As expected in a glaucoma cohort,13 respondents with glaucoma were older (mean age, 77 years) and more likely to be African American (11% vs 9%) than the overall sample of Medicare beneficiaries (both, P < .001; 1-sample test of means and proportions, respectively). The majority of respondents with glaucoma were Medicare eligible based on age, although 7% were eligible based on disability. In contrast to 20% dual eligibilities in the overall Medicare sample, 16% had dual Medicaid and Medicare benefits. Compared with 79% in the general Medicare sample, 97% had some form of prescription drug coverage. Self-reported visual disability on the MCBS, defined as “a lot of trouble seeing” or “no usable vision,” was 33% in the glaucoma subset, whereas 16% reported visual disability in the overall sample. Of the survey respondents with glaucoma, 23% self-reported poor health on the MCBS, which was defined as “fair” or “poor” compared with others of the same age, compared with 14% in the total Medicare survey sample.
The glaucoma sample was stable across time with regard to mean age, racial/ethnic distribution, employment status, Medicare eligibility, and self-reported poor health and visual acuity. Between 2004 and 2009, there was a slight shift toward increasing levels of education (27% of patients with glaucoma finished <high school in 2004 whereas 19% finished <high school in 2009; 23% had some college education in 2004, whereas 29% had some college education in 2009). However, there was no change across time in the percentage of respondents with glaucoma who achieved a college degree or higher.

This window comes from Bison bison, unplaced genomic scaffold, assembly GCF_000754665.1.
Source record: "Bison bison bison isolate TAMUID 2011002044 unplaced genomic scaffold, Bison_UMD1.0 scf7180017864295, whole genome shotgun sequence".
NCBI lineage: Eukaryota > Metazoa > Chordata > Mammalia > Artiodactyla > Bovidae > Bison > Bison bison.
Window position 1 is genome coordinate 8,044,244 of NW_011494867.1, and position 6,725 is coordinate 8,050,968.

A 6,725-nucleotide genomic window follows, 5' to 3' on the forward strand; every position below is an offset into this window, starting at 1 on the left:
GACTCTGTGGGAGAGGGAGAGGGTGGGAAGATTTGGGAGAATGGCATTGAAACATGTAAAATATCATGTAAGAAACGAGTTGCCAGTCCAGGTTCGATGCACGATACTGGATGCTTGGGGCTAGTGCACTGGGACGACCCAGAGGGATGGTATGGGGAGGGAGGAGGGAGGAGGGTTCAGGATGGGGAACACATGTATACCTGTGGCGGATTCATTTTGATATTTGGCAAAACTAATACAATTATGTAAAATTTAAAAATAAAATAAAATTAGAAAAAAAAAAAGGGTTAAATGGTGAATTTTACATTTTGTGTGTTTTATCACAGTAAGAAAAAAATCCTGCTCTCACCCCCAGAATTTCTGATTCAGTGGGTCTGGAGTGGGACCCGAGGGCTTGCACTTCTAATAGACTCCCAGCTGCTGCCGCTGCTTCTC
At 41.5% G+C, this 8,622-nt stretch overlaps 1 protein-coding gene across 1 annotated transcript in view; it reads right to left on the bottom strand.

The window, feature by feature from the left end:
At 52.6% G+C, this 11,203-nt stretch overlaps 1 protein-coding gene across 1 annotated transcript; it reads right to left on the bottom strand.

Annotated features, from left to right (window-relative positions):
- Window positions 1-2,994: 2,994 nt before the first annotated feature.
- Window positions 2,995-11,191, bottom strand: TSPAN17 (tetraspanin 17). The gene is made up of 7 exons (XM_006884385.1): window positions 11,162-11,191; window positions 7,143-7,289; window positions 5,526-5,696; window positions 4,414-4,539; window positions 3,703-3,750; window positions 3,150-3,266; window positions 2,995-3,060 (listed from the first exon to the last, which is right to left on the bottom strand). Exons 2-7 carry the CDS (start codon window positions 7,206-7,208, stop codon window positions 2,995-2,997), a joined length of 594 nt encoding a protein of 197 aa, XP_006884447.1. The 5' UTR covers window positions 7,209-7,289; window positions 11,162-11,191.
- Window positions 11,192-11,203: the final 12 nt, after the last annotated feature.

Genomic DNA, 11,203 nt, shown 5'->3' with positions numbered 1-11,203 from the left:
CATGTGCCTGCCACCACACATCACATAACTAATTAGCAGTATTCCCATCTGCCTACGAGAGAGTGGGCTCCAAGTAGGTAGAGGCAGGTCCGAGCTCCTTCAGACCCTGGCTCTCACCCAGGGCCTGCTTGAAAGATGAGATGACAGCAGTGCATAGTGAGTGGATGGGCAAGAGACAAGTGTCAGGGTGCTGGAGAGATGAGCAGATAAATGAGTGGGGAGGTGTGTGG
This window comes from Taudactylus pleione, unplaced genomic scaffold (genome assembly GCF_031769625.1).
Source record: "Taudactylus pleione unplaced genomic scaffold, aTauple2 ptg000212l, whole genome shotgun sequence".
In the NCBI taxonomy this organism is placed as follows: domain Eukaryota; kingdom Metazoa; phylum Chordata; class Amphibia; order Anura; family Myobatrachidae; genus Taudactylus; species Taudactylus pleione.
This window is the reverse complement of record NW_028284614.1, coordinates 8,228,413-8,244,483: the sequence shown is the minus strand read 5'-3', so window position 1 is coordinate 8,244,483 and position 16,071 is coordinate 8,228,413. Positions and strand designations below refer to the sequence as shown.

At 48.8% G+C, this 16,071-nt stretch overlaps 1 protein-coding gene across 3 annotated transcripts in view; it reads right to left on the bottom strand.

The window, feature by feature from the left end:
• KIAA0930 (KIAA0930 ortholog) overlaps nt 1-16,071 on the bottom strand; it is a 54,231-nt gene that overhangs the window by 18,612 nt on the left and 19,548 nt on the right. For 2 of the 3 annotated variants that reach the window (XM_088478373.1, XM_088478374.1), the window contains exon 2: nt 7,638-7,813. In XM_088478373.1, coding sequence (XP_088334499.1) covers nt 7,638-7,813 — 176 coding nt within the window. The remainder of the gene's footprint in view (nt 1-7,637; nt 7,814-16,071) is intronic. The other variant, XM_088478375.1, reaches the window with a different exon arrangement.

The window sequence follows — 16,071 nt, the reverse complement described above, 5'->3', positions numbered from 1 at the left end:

The proportion of beneficiaries with glaucoma who had some form of prescription drug coverage increased between 2004 and 2009 (94%-99%). Among those with some form of prescription coverage, the proportion with Part D was 48% of beneficiaries in 2006, 47% in 2007, 51% in 2008, and 49% in 2009. During the study period, there was a decrease in the proportion of beneficiaries with glaucoma on Medicaid prescription coverage (23%-18%; P = .03) as more dual eligible patients gained prescription coverage through Part D.14
Despite the implementation of Part D, failure to obtain prescriptions owing to cost remained stable from 2004 to 2009 among beneficiaries with glaucoma (P = .12). By contrast, beneficiaries with glaucoma who reported taking smaller doses and skipping doses owing to cost dropped from 9.4% and 8.2% (P < .001) to 2.7% and 2.8% (P = .001), respectively (Table 2). The delay in filling prescription measure only became available after initiation of Part D; thus, we could not compare changes across the study.
Quiz Ref IDIn 2004, 76% of beneficiaries with glaucoma engaged in some drug cost-saving strategies, most often by asking for generic drugs or free samples. Overall, 76% of beneficiaries with glaucoma continued to engage in at least 1 cost-saving strategy in 2009. There was no change in individuals requesting generic alternatives (47.8%-46.6%; P = .24) or ordering medication by mail (32.0%-34.8%; P = .20; Table 3). There was a decrease in the frequency of beneficiaries asking for samples (52.9%-44.1%; P = .004), price shopping (26.2%-15.2%; P < .001), purchasing outside the United States (6.9%-1.3%; P < .001), and spending less to save money for medications (8.0%-3.5%; P < .001) between 2004 and 2009.